Earlier last week, I met my cousin, who lives in Venice, in the city of Conegliano…it’s about halfway between Udine and Venice and known for its bubbles. I’d been meaning to check it out and with our departure date back to the States now set, I’m having that panicky, “travel-as-much-as-possible-before-leaving-even-though-you’ll-never-cross-everything-off-your-list” feeling. But between Udine’s geography and Dave’s thesis, there isn’t much room for long distance. So day trips it is, and my cousin agreed to explore with me.
Conegliano is a nice balance between “modern” (I use that term rather loosely) and medieval. The town seems to be built around the remnants of a 10th-century castle and that was our first stop after meeting at the train station.
We hiked (and I do mean hiked— the sun was out, and at noon, I was not only sweating from the climb, but huffing and puffing a bit…so glad that gym routine is working out for me) and we finally arrived at the top. Our efforts were rewarded with a stunning, albeit hazy, view of the city from high above.
It was easy to see vineyards off in the distance (something I’d hoped would be more accessible, despite knowing that isn’t usually the case) with old and new buildings interspersed throughout the countryside. The Duomo, directly below the castle punctuated the view of the town.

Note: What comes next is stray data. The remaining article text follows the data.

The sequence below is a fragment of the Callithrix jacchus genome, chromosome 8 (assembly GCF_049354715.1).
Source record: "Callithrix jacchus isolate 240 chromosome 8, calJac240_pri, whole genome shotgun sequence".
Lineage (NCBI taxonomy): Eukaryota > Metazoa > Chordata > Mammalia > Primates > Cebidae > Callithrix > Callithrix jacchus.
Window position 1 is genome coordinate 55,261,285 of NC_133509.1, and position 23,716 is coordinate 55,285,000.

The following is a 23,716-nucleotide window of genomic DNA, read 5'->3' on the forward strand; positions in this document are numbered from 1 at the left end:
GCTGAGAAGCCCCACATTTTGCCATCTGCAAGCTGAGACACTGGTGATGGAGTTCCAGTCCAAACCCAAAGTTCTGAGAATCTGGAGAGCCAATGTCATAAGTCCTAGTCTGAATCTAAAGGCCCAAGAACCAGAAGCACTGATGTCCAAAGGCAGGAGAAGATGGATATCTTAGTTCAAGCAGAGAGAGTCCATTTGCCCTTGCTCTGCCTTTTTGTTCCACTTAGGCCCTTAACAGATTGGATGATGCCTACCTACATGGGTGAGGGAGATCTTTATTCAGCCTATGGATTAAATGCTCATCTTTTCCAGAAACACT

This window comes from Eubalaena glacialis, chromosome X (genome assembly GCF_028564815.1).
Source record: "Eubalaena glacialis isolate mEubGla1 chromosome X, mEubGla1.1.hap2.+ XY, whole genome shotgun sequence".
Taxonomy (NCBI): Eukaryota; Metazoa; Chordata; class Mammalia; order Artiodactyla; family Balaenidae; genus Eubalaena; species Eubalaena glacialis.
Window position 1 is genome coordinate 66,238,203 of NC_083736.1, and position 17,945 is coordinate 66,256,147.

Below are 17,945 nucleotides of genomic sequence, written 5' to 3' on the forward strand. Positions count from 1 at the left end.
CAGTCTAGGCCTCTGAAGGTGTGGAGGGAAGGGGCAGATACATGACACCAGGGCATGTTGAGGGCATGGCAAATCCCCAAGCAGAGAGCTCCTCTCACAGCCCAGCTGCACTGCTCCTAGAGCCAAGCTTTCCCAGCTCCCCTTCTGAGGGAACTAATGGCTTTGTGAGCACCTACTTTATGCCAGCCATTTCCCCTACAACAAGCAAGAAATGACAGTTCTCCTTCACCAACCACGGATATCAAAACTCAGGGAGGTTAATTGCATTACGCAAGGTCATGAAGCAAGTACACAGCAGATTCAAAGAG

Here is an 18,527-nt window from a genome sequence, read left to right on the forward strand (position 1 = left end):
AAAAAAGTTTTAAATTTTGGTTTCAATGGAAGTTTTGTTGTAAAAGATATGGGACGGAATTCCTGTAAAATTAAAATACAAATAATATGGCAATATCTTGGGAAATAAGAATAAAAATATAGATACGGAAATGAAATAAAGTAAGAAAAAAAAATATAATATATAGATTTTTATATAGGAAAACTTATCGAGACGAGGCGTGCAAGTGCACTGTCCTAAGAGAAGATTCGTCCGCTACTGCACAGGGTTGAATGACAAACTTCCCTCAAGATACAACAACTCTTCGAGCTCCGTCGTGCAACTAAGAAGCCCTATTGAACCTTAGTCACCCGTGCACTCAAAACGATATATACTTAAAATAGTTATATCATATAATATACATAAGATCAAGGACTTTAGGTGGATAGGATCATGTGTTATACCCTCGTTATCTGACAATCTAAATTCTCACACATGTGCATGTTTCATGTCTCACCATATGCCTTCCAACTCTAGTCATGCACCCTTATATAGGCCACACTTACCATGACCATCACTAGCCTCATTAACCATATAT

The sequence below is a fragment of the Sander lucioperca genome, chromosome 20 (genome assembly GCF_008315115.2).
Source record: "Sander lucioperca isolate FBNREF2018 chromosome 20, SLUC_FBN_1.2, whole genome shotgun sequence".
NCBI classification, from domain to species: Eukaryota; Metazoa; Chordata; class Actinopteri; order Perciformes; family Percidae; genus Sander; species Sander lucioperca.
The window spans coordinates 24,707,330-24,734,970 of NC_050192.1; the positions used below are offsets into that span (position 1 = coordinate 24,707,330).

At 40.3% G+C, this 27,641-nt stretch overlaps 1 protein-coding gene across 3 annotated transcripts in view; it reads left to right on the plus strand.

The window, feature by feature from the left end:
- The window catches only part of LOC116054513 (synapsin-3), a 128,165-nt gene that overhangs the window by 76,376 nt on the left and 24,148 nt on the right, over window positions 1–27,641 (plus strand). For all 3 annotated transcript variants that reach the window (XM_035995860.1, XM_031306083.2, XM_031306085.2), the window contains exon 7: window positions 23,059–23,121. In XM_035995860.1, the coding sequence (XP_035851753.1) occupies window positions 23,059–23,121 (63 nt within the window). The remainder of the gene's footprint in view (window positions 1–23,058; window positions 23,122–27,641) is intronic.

The castle grounds were a great place to sit, with plenty of shade from the trees in the garden area (actually, there was a lot of foliage in and around the castle and I’m going to pretend it was some sort of defensive strategy of ancient times, but really, I have no idea).
The castle garden also provided a nice bench, where we sat with our phones in search of a place for an authentic lunch (thank goodness for Trip Advisor, amirite??) Not wanting to be the early-bird Americans who eat right at noon, we ventured over to a bar for a glass of the local refreshment before finding a perfect place for cucina tradizionale in Il Ristorante A Casa De Giorgio. I had a sneaky suspicion we were in good hands at the restaurant when I saw a bunch of businessmen at the table near us. They looked like regulars, and their shiny, tailored suits supported my inclination that they had above-average taste. An older man with contemporary spectacles in a fashionably bright red hue seated us (presumably Giorgio) and presented the day’s menu by sitting down with us and describing what they were offering. (This is exactly why I studied the food words first!!)
All of it sounded delicious and I often wish I wasn’t so wired to select only a first or second plate, instead of both. We dined on tagliatelle with a rabbit ragu and braised beef (served with polenta, of course) and had homemade tiramisu for dessert…all washed down with red wine (naturally).
A stretch of the legs was necessary after the meal and we had just enough time to walk the main drag of the city before catching our respective trains home.
Conegliano is an interesting town…a mix of historical feel with “modern” conveniences; urban and country, all at the same time. The buildings and architecture share the same juxtaposition: historic, mixed with modern (and by ‘modern’, I mean by 1965 standards). I’d certainly go back, if only to hang out with Giorgio and enjoy his tableside banter, and especially if the trip included exploration of La Strada del Prosecco. Since it’s only an hour train ride away, I’m holding this as a distinct possibility!